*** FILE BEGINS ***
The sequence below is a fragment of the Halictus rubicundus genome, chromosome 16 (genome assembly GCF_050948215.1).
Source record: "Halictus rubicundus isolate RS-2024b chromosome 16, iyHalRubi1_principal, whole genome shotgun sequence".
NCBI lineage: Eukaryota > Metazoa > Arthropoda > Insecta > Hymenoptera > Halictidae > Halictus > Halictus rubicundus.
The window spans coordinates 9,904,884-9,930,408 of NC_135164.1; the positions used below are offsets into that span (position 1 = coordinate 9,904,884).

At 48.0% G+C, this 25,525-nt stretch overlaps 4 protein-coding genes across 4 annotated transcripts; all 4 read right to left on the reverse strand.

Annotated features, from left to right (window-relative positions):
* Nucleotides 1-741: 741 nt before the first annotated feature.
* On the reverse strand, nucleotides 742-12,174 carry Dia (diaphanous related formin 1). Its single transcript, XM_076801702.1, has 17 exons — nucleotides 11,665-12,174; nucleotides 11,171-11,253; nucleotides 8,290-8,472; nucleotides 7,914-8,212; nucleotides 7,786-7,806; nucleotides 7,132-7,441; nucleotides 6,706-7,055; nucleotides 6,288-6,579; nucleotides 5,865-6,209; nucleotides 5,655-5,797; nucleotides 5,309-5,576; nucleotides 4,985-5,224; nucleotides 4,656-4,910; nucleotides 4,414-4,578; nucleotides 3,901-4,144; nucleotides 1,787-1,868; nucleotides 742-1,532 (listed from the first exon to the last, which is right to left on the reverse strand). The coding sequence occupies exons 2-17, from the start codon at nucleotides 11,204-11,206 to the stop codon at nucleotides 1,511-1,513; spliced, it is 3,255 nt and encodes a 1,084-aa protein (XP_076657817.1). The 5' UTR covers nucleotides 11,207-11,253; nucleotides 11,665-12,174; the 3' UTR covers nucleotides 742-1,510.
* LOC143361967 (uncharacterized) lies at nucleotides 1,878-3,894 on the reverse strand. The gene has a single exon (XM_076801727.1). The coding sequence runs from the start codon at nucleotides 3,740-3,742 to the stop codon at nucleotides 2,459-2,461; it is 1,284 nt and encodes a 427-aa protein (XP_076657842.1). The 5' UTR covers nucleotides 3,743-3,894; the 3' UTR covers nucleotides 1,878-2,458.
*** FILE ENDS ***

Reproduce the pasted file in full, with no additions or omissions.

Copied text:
The sequence below is a fragment of the Halictus rubicundus genome, chromosome 16 (genome assembly GCF_050948215.1).
Source record: "Halictus rubicundus isolate RS-2024b chromosome 16, iyHalRubi1_principal, whole genome shotgun sequence".
NCBI lineage: Eukaryota > Metazoa > Arthropoda > Insecta > Hymenoptera > Halictidae > Halictus > Halictus rubicundus.
The window spans coordinates 9,904,884-9,930,408 of NC_135164.1; the positions used below are offsets into that span (position 1 = coordinate 9,904,884).

At 48.0% G+C, this 25,525-nt stretch overlaps 4 protein-coding genes across 4 annotated transcripts; all 4 read right to left on the reverse strand.

Annotated features, from left to right (window-relative positions):
* Nucleotides 1-741: 741 nt before the first annotated feature.
* On the reverse strand, nucleotides 742-12,174 carry Dia (diaphanous related formin 1). Its single transcript, XM_076801702.1, has 17 exons — nucleotides 11,665-12,174; nucleotides 11,171-11,253; nucleotides 8,290-8,472; nucleotides 7,914-8,212; nucleotides 7,786-7,806; nucleotides 7,132-7,441; nucleotides 6,706-7,055; nucleotides 6,288-6,579; nucleotides 5,865-6,209; nucleotides 5,655-5,797; nucleotides 5,309-5,576; nucleotides 4,985-5,224; nucleotides 4,656-4,910; nucleotides 4,414-4,578; nucleotides 3,901-4,144; nucleotides 1,787-1,868; nucleotides 742-1,532 (listed from the first exon to the last, which is right to left on the reverse strand). The coding sequence occupies exons 2-17, from the start codon at nucleotides 11,204-11,206 to the stop codon at nucleotides 1,511-1,513; spliced, it is 3,255 nt and encodes a 1,084-aa protein (XP_076657817.1). The 5' UTR covers nucleotides 11,207-11,253; nucleotides 11,665-12,174; the 3' UTR covers nucleotides 742-1,510.
* LOC143361967 (uncharacterized) lies at nucleotides 1,878-3,894 on the reverse strand. The gene has a single exon (XM_076801727.1). The coding sequence runs from the start codon at nucleotides 3,740-3,742 to the stop codon at nucleotides 2,459-2,461; it is 1,284 nt and encodes a 427-aa protein (XP_076657842.1). The 5' UTR covers nucleotides 3,743-3,894; the 3' UTR covers nucleotides 1,878-2,458.